Cooking School – Making Stock

By / Food / March 23rd, 2009 / 1

Stop what you’re doing; go to your pantry. Yes, right now. Grab those boxes of dehydrated bouillon cubes or powders, and toss them out. You won’t need those sodium-laden products anymore. From now on, you’ll be able to make your own stock. You can even store it in the freezer, ready at a moment’s notice.

The tools

You’ll need just a few tools. First, if you don’t already have a good-sized pot, go out and buy one. It doesn’t need to be huge, just large enough to fit at least a couple of pounds of meat, chicken, fish or vegetables. Second, you’ll need two mesh sieves and a package of cheesecloth (available at any grocery or kitchen supply store). Third, make sure you own enough plastic, freezer-safe containers to hold your finished stock. Don’t use containers that are too large. You’ll end up having to thaw a lot of stock if you only need a little. Look for containers that hold between three and six cups of liquid. Another tip is to freeze stock in ice cube trays, then transfer the cubes to a plastic freezer bag. That way you always have perfectly measured amounts of stock on hand. Four, labels. Once frozen, all stock looks the same regardless of whether it’s meat, chicken, fish or vegetable. Make sure you mark the containers accordingly.

The process

Stocks usually begin with a variety of ingredients. You can use as much or as little as you’d like. You can even mix up the meat and chicken for an interesting flavour variation. All stocks include vegetables, usually carrots, celery and onion. You should also toss in a selection of herbs and spices, usually parsley and peppercorns. Sometimes I throw other ingredients into the mix, too, like a piece of cheese or lemon rind.

Once you’ve added the ingredients to the pot, add just enough water to cover all the meat and vegetables. Bring to a boil, then reduce the heat and simmer for about two hours. At that point, taste it to see if it’s as flavourful as you’d like it to be. If not, continue reducing it.

Just a word about salt: classic stocks do not contain even a grain of it. After two or more hours of simmering, a stock might have reduced by three or four cups, which concentrates not only the flavour, but, if you added salt, the saltiness, too. It’s best to add salt either at the very end, or not at all. I admit, however, that I have tossed a pinch or two into the stock as it was reducing on one or two occasions. What can I say? I’m partial to salt!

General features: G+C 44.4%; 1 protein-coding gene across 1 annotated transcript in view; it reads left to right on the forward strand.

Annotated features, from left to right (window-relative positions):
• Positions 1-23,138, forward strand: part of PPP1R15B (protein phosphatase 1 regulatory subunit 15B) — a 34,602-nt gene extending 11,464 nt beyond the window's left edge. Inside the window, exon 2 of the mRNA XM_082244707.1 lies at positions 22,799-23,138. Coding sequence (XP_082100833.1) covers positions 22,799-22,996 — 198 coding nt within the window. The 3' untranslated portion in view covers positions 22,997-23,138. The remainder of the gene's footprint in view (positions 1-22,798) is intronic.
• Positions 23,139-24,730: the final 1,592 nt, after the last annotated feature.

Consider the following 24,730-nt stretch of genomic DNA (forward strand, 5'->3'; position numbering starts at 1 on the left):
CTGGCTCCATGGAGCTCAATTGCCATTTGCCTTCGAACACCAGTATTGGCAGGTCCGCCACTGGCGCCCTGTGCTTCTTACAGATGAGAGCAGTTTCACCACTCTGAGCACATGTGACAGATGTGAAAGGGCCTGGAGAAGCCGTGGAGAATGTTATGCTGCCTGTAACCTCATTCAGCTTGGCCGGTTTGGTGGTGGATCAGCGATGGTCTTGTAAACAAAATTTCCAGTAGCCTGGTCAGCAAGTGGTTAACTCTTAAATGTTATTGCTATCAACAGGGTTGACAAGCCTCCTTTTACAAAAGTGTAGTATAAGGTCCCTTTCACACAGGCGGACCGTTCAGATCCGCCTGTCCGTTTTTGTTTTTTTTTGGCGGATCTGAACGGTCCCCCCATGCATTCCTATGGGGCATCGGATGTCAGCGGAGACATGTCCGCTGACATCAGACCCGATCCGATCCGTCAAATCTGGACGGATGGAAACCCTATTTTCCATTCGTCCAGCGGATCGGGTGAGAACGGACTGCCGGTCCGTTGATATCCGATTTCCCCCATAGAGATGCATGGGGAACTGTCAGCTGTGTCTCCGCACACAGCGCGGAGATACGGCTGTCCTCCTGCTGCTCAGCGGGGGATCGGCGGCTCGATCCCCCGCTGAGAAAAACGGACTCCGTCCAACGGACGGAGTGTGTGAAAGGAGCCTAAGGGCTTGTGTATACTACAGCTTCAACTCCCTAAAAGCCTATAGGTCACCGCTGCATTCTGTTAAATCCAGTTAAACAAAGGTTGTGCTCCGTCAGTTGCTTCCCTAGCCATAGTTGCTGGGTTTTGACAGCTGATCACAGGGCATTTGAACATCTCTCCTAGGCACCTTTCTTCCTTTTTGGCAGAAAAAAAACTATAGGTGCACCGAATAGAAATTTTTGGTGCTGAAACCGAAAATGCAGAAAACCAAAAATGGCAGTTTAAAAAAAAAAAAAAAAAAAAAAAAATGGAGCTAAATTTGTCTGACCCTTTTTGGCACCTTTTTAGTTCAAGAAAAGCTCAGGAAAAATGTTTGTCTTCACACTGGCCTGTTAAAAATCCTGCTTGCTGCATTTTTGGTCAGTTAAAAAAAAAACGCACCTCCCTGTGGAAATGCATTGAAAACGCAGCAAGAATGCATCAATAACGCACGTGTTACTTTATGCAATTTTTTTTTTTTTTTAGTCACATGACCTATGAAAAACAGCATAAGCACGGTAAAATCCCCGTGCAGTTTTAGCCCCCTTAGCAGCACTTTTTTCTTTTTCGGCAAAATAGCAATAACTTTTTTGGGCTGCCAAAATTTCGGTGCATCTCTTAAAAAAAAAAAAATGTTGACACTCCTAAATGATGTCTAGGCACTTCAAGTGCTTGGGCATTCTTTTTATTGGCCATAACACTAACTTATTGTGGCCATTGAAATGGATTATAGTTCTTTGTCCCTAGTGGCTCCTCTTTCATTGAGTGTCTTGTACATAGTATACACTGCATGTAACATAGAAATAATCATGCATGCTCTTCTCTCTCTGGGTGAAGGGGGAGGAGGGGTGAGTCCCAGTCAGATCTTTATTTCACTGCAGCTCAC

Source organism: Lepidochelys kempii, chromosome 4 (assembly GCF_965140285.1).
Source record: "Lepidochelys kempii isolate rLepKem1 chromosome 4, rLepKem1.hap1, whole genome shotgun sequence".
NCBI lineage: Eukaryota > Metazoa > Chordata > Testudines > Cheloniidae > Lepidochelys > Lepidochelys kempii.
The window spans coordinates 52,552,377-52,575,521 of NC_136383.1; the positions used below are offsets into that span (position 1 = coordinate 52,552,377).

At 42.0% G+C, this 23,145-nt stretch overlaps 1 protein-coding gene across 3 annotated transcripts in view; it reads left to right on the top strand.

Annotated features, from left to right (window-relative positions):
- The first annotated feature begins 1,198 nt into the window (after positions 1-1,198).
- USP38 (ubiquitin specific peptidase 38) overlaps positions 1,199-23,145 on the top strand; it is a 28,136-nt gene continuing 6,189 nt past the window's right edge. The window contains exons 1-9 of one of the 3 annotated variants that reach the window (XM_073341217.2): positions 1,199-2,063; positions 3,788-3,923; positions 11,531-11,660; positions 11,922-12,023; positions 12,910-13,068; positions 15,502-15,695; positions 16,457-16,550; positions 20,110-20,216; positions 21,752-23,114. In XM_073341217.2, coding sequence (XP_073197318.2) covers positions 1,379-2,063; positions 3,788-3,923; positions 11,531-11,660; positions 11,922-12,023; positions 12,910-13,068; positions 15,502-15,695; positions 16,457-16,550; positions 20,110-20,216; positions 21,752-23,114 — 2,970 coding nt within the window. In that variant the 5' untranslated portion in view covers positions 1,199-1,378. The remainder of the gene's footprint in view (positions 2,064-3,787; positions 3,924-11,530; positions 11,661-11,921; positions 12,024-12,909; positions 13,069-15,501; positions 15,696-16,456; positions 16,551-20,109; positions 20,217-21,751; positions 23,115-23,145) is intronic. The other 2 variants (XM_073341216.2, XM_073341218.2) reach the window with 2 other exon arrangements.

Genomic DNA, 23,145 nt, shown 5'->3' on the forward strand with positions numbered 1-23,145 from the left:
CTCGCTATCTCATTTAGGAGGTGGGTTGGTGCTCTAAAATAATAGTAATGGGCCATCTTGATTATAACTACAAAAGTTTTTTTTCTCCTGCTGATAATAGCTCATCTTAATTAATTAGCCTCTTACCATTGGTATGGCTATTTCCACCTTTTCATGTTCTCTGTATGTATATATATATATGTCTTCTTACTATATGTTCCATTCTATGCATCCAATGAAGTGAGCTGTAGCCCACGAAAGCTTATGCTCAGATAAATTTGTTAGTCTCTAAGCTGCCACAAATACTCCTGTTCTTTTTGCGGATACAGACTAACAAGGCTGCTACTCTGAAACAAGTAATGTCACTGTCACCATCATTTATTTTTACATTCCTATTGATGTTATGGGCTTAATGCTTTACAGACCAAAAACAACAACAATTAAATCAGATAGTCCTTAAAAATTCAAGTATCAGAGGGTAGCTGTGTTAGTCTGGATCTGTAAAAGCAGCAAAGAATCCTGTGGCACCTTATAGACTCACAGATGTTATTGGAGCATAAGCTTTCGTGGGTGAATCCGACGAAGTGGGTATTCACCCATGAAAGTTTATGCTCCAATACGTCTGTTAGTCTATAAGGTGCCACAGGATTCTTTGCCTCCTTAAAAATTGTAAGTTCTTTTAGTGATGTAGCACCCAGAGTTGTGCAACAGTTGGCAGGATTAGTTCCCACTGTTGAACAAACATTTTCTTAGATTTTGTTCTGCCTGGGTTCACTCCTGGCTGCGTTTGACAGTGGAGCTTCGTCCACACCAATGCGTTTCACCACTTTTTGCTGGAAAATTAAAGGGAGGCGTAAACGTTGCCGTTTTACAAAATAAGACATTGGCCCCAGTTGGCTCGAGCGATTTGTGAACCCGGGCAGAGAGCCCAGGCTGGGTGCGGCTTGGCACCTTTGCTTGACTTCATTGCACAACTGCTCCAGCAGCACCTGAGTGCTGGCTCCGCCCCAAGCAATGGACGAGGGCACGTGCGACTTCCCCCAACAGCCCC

Straining the stock

This is where you pull out those mesh sieves and cheesecloth. Line one sieve with moistened cheesecloth. Hook it onto the edge of the container. Hold the other sieve a few inches above it. Pour or ladle the stock through the sieve that you’re holding. That one will catch the large pieces of meat, fish or vegetables. Meanwhile, the liquid will seep down through to the cheesecloth-lined sieve, which will catch the small bits that remain. If you don’t own two sieves, all you need to do is first strain the stock through the mesh. Once that’s done, rinse the sieve well. Line it with cheesecloth and strain the stock through a second time. The cheesecloth can actually be cleaned and used again by rinsing it under the tap, boiling it for 15 minutes in water, a pinch of salt and a bit of vinegar. Rinse again in warm water, and hang to dry.

Fat-free stock

Removing the fat from the stock is actually very easy. Let the strained stock stand for a few minutes until the fat has risen to the surface. Then drop a sheet of paper towel down onto it. When the paper towel has soaked up the fat, remove it. Repeat the process until the surface is free of fat. The method I prefer is to refrigerate the stock. After a few hours, the fat will solidify, and you can scoop it off easily.

Clarifying stock

If you’d like your stock to be very clear, you’ll have to cool it to room temperature. Drop a few egg whites into it, and they’ll catch all the particles that remain. Strain the stock once more through cheesecloth.

You’ve probably noticed that you can play with the elements that make up a stock. A little of this … a little of that … Add your own favourite ingredient and see what flavour combinations you can create.

ABOUT THE AUTHOR

Rosemary Mantini has always loved words. When she isn't working as the Associate Editor at Tidings Magazine, she's helping others achieve their writing dreams, and sometimes she even relaxes with a good book and a glass of wine.

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